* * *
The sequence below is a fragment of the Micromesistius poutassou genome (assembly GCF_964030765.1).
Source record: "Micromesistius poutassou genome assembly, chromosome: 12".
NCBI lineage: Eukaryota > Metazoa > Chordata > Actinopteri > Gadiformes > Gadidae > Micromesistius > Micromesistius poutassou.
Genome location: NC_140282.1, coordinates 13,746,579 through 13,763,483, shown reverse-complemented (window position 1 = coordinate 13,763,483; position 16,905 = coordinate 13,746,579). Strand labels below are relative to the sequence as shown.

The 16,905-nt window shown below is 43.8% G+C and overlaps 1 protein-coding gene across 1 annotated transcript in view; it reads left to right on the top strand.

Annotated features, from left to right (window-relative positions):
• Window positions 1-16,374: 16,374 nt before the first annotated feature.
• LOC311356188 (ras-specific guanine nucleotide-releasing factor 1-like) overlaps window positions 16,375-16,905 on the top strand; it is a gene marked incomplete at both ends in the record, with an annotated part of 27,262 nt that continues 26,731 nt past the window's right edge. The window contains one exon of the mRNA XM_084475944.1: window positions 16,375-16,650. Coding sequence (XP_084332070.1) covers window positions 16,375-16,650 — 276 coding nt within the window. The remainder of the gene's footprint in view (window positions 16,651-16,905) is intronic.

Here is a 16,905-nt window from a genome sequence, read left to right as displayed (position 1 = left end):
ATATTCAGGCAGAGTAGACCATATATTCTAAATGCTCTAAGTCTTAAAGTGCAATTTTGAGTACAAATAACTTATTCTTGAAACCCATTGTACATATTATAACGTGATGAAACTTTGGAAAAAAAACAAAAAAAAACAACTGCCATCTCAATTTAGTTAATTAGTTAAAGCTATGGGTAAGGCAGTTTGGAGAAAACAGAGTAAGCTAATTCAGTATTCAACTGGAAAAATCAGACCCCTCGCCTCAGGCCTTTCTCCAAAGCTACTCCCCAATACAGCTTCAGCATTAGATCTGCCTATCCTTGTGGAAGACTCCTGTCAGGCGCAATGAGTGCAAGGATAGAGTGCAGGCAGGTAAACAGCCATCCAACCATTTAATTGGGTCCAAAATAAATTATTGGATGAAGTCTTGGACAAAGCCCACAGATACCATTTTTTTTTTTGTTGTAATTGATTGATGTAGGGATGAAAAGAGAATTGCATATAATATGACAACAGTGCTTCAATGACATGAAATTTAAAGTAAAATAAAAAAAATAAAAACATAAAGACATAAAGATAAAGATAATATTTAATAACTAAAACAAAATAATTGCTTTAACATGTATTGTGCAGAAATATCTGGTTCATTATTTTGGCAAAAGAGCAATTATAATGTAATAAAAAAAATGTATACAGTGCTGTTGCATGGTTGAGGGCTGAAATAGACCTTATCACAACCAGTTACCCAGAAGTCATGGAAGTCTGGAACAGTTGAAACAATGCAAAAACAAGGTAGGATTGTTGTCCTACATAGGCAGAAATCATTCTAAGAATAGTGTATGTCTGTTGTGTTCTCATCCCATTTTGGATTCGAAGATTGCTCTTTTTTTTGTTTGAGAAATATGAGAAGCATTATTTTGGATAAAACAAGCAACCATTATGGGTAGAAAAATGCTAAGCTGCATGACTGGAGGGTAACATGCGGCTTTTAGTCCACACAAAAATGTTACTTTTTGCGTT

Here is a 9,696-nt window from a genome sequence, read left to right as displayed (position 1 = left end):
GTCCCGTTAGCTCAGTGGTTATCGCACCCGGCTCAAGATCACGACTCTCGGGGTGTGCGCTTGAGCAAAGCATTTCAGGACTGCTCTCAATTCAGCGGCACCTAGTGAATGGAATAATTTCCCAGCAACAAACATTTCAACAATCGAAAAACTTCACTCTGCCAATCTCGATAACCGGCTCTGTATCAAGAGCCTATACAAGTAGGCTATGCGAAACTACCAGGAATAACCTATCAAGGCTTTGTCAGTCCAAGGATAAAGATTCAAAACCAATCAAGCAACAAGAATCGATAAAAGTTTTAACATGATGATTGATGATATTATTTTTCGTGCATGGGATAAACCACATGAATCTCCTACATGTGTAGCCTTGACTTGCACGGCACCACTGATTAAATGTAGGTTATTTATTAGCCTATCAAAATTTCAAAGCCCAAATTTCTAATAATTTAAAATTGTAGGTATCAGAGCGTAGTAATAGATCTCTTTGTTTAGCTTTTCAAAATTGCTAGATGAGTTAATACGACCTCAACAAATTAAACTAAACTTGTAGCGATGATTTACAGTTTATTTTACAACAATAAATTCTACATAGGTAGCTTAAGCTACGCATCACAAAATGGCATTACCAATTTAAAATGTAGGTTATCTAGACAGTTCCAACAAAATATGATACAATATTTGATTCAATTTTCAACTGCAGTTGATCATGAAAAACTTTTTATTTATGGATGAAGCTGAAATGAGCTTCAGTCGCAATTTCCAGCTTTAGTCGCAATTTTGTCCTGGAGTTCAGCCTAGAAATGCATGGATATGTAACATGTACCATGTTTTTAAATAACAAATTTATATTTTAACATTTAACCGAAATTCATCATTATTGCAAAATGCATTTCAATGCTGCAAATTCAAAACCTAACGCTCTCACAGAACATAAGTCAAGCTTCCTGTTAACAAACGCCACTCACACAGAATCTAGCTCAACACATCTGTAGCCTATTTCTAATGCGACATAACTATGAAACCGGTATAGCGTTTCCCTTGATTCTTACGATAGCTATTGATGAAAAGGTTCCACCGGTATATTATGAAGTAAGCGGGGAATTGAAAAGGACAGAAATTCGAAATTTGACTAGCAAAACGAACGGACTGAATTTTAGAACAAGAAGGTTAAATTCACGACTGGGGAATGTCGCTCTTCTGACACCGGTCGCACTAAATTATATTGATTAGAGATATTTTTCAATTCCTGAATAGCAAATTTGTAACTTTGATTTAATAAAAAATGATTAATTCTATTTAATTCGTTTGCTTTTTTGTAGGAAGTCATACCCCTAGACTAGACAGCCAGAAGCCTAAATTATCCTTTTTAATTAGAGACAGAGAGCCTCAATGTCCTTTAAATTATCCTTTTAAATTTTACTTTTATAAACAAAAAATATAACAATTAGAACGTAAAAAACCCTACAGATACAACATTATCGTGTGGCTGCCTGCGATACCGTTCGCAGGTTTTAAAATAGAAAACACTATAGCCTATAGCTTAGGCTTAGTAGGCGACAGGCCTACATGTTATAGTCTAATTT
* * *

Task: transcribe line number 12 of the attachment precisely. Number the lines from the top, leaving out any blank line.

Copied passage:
GTCCCGTTAGCTCAGTGGTTATCGCACCCGGCTCAAGATCACGACTCTCGGGGTGTGCGCTTGAGCAAAGCATTTCAGGACTGCTCTCAATTCAGCGGCACCTAGTGAATGGAATAATTTCCCAGCAACAAACATTTCAACAATCGAAAAACTTCACTCTGCCAATCTCGATAACCGGCTCTGTATCAAGAGCCTATACAAGTAGGCTATGCGAAACTACCAGGAATAACCTATCAAGGCTTTGTCAGTCCAAGGATAAAGATTCAAAACCAATCAAGCAACAAGAATCGATAAAAGTTTTAACATGATGATTGATGATATTATTTTTCGTGCATGGGATAAACCACATGAATCTCCTACATGTGTAGCCTTGACTTGCACGGCACCACTGATTAAATGTAGGTTATTTATTAGCCTATCAAAATTTCAAAGCCCAAATTTCTAATAATTTAAAATTGTAGGTATCAGAGCGTAGTAATAGATCTCTTTGTTTAGCTTTTCAAAATTGCTAGATGAGTTAATACGACCTCAACAAATTAAACTAAACTTGTAGCGATGATTTACAGTTTATTTTACAACAATAAATTCTACATAGGTAGCTTAAGCTACGCATCACAAAATGGCATTACCAATTTAAAATGTAGGTTATCTAGACAGTTCCAACAAAATATGATACAATATTTGATTCAATTTTCAACTGCAGTTGATCATGAAAAACTTTTTATTTATGGATGAAGCTGAAATGAGCTTCAGTCGCAATTTCCAGCTTTAGTCGCAATTTTGTCCTGGAGTTCAGCCTAGAAATGCATGGATATGTAACATGTACCATGTTTTTAAATAACAAATTTATATTTTAACATTTAACCGAAATTCATCATTATTGCAAAATGCATTTCAATGCTGCAAATTCAAAACCTAACGCTCTCACAGAACATAAGTCAAGCTTCCTGTTAACAAACGCCACTCACACAGAATCTAGCTCAACACATCTGTAGCCTATTTCTAATGCGACATAACTATGAAACCGGTATAGCGTTTCCCTTGATTCTTACGATAGCTATTGATGAAAAGGTTCCACCGGTATATTATGAAGTAAGCGGGGAATTGAAAAGGACAGAAATTCGAAATTTGACTAGCAAAACGAACGGACTGAATTTTAGAACAAGAAGGTTAAATTCACGACTGGGGAATGTCGCTCTTCTGACACCGGTCGCACTAAATTATATTGATTAGAGATATTTTTCAATTCCTGAATAGCAAATTTGTAACTTTGATTTAATAAAAAATGATTAATTCTATTTAATTCGTTTGCTTTTTTGTAGGAAGTCATACCCCTAGACTAGACAGCCAGAAGCCTAAATTATCCTTTTTAATTAGAGACAGAGAGCCTCAATGTCCTTTAAATTATCCTTTTAAATTTTACTTTTATAAACAAAAAATATAACAATTAGAACGTAAAAAACCCTACAGATACAACATTATCGTGTGGCTGCCTGCGATACCGTTCGCAGGTTTTAAAATAGAAAACACTATAGCCTATAGCTTAGGCTTAGTAGGCGACAGGCCTACATGTTATAGTCTAATTT